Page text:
The law provides express prohibitions against discriminatory treatment of debtors by both governmental units and private employers. A governmental unit or private employer may not discriminate against a person solely because the person was a debtor, was insolvent before or during the case, or has not paid a debt that was discharged in the case. The law prohibits the following forms of governmental discrimination: terminating an employee; discriminating with respect to hiring; or denying, revoking, suspending, or declining to renew a license, franchise, or similar privilege. A private employer may not discriminate with respect to employment if the discrimination is based solely upon the bankruptcy filing.
LIQUIDATION UNDER THE BANKRUPTCY CODE
Alternatives To Chapter 7Debtors should be aware that there are several alternatives to chapter 7 relief. For example, debtors who are engaged in business, including corporations, partnerships, and sole proprietorships, may prefer to remain in business and avoid liquidation. Such debtors should consider filing a petition under chapter 11 of the Bankruptcy Code. Under chapter 11, the debtor may seek an adjustment of debts, either by reducing the debt or by extending the time for repayment or may seek a more comprehensive reorganization. Sole proprietorships may also be eligible for relief under chapter 13 of the Bankruptcy Code. In addition, individual debtors who have regular income may seek an adjustment of debts under chapter 13 of the Bankruptcy Code. A particular advantage of chapter 13 is that it provides individual debtors with an opportunity to save their homes from foreclosure by allowing them to "catch up" past due payments through a payment plan. Moreover, the court may dismiss a chapter 7 case filed by an individual whose debts are primarily consumer rather than business debts if the court finds that the granting of relief would be an abuse of chapter 7. If the debtor's "current monthly income" is more than the state median, the Bankruptcy Code requires application of a "means test" to determine whether the chapter 7 filing is presumptively abusive. Abuse is presumed if the debtor's aggregate "current monthly income" over 5 years, less certain statutorily allowed expenses, is more than $10,000, or 25% of the debtor's non-priority unsecured debt, as long as that amount is at least $6,000. The debtor may rebut a presumption of abuse only by a showing of special circumstances that justify additional expenses or adjustments of current monthly income. Unless the debtor overcomes the presumption of abuse, the case will generally be converted to chapter 13 (with the debtor's consent) or will be dismissed. The "current monthly income" received by the debtor is a defined term in the Bankruptcy Code and means the average monthly income received over the six calendar months before the commencement of the bankruptcy case, including regular contributions to household expenses from non-debtors and including income from the debtor's spouse if the petition is a joint petition, but not including social security income or certain payments made because the debtor is the victim of certain crimes. Debtors should also be aware that out-of-court agreements with creditors or debt counseling services may provide an alternative to a bankruptcy filing.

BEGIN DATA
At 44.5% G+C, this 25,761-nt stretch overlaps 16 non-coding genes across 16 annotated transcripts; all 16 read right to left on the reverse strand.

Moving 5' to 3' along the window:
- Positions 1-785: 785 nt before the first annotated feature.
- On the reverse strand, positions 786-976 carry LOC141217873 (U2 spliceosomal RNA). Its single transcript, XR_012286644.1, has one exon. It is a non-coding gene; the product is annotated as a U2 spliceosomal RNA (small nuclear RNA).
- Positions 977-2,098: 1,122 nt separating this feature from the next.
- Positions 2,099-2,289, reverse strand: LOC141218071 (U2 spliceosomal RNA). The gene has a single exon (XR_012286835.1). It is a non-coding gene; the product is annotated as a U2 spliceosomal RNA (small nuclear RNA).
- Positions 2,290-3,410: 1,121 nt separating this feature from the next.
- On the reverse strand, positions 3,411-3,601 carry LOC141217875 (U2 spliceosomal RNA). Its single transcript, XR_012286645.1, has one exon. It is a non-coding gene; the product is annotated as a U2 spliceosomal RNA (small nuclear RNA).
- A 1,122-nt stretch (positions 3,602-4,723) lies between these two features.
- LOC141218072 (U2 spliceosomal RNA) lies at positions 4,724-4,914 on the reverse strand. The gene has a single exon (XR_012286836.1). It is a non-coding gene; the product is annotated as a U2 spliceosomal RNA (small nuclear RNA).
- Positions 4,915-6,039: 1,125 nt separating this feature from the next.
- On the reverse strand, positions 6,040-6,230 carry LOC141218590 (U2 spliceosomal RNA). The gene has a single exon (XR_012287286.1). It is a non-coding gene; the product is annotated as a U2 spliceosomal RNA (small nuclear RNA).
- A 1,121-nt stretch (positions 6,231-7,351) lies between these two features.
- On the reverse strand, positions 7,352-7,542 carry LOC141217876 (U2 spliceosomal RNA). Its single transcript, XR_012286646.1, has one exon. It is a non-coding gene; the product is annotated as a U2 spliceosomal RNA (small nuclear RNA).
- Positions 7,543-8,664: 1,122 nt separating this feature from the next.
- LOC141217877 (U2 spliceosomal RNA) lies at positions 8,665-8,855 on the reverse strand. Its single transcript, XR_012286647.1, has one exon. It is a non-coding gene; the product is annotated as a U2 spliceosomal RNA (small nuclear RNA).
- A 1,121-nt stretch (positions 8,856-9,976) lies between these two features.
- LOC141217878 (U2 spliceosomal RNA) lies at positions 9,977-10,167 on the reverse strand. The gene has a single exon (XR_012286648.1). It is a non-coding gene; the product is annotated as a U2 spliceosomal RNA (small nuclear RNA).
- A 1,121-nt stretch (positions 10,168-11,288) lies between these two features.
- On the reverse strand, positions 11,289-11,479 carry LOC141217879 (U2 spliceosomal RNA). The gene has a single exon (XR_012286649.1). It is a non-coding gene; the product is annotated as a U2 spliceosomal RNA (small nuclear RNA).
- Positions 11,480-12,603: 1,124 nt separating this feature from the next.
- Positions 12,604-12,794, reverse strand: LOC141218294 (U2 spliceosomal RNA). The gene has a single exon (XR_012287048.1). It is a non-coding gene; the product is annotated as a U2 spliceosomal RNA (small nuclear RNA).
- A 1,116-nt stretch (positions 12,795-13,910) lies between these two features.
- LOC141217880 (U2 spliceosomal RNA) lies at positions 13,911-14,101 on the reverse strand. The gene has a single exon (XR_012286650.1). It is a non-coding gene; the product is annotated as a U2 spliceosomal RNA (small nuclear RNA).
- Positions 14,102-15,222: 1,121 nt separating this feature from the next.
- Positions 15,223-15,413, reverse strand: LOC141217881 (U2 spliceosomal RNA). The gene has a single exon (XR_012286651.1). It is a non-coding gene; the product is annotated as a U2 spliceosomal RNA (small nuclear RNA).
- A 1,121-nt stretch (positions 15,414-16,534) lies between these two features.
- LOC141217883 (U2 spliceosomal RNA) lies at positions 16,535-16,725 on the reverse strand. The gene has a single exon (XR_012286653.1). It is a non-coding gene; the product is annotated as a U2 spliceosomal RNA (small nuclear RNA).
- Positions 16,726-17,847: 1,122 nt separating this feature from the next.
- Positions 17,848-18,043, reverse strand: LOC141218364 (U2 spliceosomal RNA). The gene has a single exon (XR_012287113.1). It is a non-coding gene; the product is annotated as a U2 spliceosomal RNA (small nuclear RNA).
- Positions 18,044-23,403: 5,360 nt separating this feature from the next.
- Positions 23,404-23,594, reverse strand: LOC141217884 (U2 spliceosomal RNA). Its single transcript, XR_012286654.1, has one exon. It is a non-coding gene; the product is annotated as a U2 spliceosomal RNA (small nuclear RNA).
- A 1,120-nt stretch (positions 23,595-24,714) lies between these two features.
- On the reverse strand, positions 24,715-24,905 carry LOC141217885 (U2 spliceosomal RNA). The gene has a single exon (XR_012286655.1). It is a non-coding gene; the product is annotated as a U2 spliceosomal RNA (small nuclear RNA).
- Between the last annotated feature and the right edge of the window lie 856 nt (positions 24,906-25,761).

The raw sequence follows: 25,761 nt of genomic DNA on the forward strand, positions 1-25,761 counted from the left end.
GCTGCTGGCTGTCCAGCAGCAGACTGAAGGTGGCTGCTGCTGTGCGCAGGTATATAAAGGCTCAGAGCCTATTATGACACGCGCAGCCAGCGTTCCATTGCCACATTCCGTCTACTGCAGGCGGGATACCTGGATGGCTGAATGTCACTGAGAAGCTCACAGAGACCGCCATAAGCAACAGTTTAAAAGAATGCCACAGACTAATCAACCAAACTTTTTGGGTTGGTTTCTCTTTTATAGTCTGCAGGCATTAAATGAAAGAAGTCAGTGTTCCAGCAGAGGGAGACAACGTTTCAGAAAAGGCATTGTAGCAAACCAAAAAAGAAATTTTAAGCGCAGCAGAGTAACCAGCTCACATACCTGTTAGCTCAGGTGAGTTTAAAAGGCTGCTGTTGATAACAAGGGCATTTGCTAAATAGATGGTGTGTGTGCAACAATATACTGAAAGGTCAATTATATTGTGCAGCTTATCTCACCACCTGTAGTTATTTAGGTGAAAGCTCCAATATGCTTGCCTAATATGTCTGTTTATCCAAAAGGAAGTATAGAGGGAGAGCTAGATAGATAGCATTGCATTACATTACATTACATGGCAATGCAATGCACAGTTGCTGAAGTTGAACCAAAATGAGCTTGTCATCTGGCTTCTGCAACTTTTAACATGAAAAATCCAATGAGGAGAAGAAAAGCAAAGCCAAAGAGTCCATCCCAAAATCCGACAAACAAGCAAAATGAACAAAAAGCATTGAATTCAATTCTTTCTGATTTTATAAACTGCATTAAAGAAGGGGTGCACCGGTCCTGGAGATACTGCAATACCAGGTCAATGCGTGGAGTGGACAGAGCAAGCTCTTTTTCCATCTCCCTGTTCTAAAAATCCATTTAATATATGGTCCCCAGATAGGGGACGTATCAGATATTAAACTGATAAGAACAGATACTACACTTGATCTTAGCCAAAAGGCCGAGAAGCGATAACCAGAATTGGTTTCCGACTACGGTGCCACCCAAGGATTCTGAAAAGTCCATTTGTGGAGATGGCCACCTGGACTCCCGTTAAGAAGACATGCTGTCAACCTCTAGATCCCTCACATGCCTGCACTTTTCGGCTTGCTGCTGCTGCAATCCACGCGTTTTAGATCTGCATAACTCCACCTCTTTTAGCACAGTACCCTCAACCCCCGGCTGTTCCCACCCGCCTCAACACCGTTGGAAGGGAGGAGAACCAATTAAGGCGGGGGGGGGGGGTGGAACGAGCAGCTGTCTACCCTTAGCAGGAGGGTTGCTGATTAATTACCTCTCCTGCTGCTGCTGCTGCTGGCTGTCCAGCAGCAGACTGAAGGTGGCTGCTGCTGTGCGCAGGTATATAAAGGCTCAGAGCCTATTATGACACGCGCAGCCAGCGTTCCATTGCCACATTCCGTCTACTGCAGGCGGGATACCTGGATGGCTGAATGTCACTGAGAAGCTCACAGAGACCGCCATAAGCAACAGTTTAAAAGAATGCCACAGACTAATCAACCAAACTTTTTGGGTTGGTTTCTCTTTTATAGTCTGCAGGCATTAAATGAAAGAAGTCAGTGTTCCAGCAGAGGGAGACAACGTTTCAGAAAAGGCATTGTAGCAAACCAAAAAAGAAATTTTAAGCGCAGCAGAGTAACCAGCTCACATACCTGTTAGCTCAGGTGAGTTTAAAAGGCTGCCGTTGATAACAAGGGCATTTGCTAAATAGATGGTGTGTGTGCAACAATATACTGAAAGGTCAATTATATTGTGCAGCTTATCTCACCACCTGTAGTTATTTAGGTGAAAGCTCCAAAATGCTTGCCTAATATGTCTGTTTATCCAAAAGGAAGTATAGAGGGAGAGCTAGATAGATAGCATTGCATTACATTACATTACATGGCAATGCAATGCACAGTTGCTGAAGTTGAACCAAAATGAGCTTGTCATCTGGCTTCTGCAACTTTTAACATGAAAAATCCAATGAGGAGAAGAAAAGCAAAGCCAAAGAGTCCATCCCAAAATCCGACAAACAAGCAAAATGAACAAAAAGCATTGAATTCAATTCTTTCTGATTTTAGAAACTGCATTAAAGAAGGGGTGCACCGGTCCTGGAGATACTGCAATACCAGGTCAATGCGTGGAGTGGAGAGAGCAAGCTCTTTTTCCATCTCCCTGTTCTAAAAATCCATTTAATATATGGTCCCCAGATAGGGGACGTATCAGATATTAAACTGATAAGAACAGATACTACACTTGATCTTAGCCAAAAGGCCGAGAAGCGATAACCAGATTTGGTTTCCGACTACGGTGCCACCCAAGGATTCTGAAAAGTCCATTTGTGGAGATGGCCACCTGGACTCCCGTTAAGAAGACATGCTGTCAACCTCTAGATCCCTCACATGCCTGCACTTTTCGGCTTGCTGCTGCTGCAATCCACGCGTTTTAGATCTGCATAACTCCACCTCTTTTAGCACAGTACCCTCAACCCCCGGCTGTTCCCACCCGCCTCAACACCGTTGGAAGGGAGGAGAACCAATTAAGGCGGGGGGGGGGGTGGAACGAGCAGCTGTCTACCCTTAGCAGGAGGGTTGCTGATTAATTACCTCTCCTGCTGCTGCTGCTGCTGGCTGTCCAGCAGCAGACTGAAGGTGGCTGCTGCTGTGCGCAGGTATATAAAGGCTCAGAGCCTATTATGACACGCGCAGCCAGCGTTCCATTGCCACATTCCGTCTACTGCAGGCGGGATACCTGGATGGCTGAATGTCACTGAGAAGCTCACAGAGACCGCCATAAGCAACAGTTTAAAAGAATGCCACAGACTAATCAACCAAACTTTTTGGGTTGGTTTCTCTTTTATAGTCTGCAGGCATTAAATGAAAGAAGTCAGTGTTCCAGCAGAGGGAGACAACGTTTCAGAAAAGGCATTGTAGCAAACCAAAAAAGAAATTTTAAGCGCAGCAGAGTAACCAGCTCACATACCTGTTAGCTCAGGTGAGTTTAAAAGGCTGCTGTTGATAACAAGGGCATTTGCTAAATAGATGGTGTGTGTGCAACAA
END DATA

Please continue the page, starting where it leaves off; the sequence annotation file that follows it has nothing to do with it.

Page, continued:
CHAPTER 7 ELIGIBILITY
To qualify for relief under chapter 7 of the Bankruptcy Code, the debtor may be an individual, a partnership, or a corporation or other business entity. Subject to the means test described above for individual debtors, relief is available under chapter 7 irrespective of the number of the debtor's debts or whether the debtor is solvent or insolvent. An individual cannot file under chapter 7 or any other chapter, however, if during the preceding 180 days a prior bankruptcy petition was dismissed due to the debtor's willful failure to appear before the court or comply with orders of the court, or the debtor voluntarily dismissed the previous case after creditors sought relief from the bankruptcy court to recover property upon which they hold liens. In addition, no individual may be a debtor under chapter 7 or any chapter of the Bankruptcy Code unless he or she has, within 180 days before filing, received credit counseling from an approved credit counseling agency either in an individual or group briefing. If a debt management plan is developed during required credit counseling, it must be filed with the court. One of the primary purposes of bankruptcy is to discharge certain debts to give an honest individual debtor a "fresh start." The debtor has no liability for discharged debts. In a chapter 7 case, however, a discharge is only available to individual debtors, not to partnerships or corporations. Although an individual chapter 7 case usually results in a discharge of debts, the right to a discharge is not absolute, and some types of debts are not discharged. Moreover, a bankruptcy discharge does not extinguish a lien on property.
HOW CHAPTER 7 WORKS?
A chapter 7 case begins with the debtor filing a petition with the bankruptcy court serving the area where the individual lives or where the business debtor is organized or has its principal place of business or principal assets. In addition to the petition, the debtor must also file with the court: (1) schedules of assets and liabilities; (2) a schedule of current income and expenditures; (3) a statement of financial affairs; and (4) a schedule of executory contracts. Debtors must also provide the assigned case trustee with a copy of the tax return or transcripts for the most recent tax year as well as tax returns filed during the case (including tax returns for prior years that had not been filed when the case began).